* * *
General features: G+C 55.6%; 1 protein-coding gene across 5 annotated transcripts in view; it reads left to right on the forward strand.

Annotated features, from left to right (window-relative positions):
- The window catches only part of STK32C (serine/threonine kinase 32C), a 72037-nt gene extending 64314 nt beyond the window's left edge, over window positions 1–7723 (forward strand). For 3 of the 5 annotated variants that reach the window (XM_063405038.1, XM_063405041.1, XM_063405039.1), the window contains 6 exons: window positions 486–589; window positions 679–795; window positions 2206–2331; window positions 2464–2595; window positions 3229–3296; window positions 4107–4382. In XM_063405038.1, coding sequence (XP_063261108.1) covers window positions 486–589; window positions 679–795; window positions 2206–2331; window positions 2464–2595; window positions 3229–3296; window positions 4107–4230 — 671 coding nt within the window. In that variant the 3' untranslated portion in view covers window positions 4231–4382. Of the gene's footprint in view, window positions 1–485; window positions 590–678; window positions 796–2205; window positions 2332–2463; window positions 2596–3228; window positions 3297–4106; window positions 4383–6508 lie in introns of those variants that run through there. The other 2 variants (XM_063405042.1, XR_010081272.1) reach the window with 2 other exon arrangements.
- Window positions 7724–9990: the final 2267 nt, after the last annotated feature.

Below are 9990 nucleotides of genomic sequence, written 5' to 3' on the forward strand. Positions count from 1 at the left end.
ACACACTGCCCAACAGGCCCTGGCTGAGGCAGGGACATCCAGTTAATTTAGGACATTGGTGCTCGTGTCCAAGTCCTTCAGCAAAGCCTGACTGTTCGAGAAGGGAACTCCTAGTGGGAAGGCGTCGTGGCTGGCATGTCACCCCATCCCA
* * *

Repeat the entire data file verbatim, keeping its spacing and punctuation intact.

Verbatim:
General features: G+C 55.6%; 1 protein-coding gene across 5 annotated transcripts in view; it reads left to right on the forward strand.

Annotated features, from left to right (window-relative positions):
- The window catches only part of STK32C (serine/threonine kinase 32C), a 72037-nt gene extending 64314 nt beyond the window's left edge, over window positions 1–7723 (forward strand). For 3 of the 5 annotated variants that reach the window (XM_063405038.1, XM_063405041.1, XM_063405039.1), the window contains 6 exons: window positions 486–589; window positions 679–795; window positions 2206–2331; window positions 2464–2595; window positions 3229–3296; window positions 4107–4382. In XM_063405038.1, coding sequence (XP_063261108.1) covers window positions 486–589; window positions 679–795; window positions 2206–2331; window positions 2464–2595; window positions 3229–3296; window positions 4107–4230 — 671 coding nt within the window. In that variant the 3' untranslated portion in view covers window positions 4231–4382. Of the gene's footprint in view, window positions 1–485; window positions 590–678; window positions 796–2205; window positions 2332–2463; window positions 2596–3228; window positions 3297–4106; window positions 4383–6508 lie in introns of those variants that run through there. The other 2 variants (XM_063405042.1, XR_010081272.1) reach the window with 2 other exon arrangements.
- Window positions 7724–9990: the final 2267 nt, after the last annotated feature.

Below are 9990 nucleotides of genomic sequence, written 5' to 3' on the forward strand. Positions count from 1 at the left end.
ACACACTGCCCAACAGGCCCTGGCTGAGGCAGGGACATCCAGTTAATTTAGGACATTGGTGCTCGTGTCCAAGTCCTTCAGCAAAGCCTGACTGTTCGAGAAGGGAACTCCTAGTGGGAAGGCGTCGTGGCTGGCATGTCACCCCATCCCA